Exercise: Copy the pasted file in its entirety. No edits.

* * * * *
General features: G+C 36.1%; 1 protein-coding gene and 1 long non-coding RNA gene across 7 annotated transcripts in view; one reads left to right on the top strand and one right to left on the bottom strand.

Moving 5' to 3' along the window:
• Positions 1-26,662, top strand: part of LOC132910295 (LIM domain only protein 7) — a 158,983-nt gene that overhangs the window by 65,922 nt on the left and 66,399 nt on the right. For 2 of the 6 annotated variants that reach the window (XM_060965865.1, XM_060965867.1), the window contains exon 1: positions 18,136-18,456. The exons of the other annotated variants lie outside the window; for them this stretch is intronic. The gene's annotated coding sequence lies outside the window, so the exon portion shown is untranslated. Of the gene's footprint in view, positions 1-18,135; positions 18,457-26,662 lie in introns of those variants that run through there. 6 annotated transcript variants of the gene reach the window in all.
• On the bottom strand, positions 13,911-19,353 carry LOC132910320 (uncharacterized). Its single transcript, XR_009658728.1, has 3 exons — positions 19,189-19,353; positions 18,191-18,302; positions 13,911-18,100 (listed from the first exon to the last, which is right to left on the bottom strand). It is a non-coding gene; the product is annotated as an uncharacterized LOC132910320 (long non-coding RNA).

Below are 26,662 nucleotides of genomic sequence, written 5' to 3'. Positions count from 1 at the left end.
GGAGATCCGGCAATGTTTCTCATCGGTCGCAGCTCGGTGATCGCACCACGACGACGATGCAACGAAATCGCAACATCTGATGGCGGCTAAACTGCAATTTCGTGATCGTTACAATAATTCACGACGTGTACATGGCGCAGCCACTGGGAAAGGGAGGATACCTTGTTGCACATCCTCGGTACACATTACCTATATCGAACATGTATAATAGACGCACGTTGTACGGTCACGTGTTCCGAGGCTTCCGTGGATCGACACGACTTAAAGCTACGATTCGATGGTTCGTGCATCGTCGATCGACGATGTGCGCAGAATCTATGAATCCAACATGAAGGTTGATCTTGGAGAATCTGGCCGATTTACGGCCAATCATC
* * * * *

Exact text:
General features: G+C 36.1%; 1 protein-coding gene and 1 long non-coding RNA gene across 7 annotated transcripts in view; one reads left to right on the top strand and one right to left on the bottom strand.

Moving 5' to 3' along the window:
• Positions 1-26,662, top strand: part of LOC132910295 (LIM domain only protein 7) — a 158,983-nt gene that overhangs the window by 65,922 nt on the left and 66,399 nt on the right. For 2 of the 6 annotated variants that reach the window (XM_060965865.1, XM_060965867.1), the window contains exon 1: positions 18,136-18,456. The exons of the other annotated variants lie outside the window; for them this stretch is intronic. The gene's annotated coding sequence lies outside the window, so the exon portion shown is untranslated. Of the gene's footprint in view, positions 1-18,135; positions 18,457-26,662 lie in introns of those variants that run through there. 6 annotated transcript variants of the gene reach the window in all.
• On the bottom strand, positions 13,911-19,353 carry LOC132910320 (uncharacterized). Its single transcript, XR_009658728.1, has 3 exons — positions 19,189-19,353; positions 18,191-18,302; positions 13,911-18,100 (listed from the first exon to the last, which is right to left on the bottom strand). It is a non-coding gene; the product is annotated as an uncharacterized LOC132910320 (long non-coding RNA).

Below are 26,662 nucleotides of genomic sequence, written 5' to 3'. Positions count from 1 at the left end.
GGAGATCCGGCAATGTTTCTCATCGGTCGCAGCTCGGTGATCGCACCACGACGACGATGCAACGAAATCGCAACATCTGATGGCGGCTAAACTGCAATTTCGTGATCGTTACAATAATTCACGACGTGTACATGGCGCAGCCACTGGGAAAGGGAGGATACCTTGTTGCACATCCTCGGTACACATTACCTATATCGAACATGTATAATAGACGCACGTTGTACGGTCACGTGTTCCGAGGCTTCCGTGGATCGACACGACTTAAAGCTACGATTCGATGGTTCGTGCATCGTCGATCGACGATGTGCGCAGAATCTATGAATCCAACATGAAGGTTGATCTTGGAGAATCTGGCCGATTTACGGCCAATCATC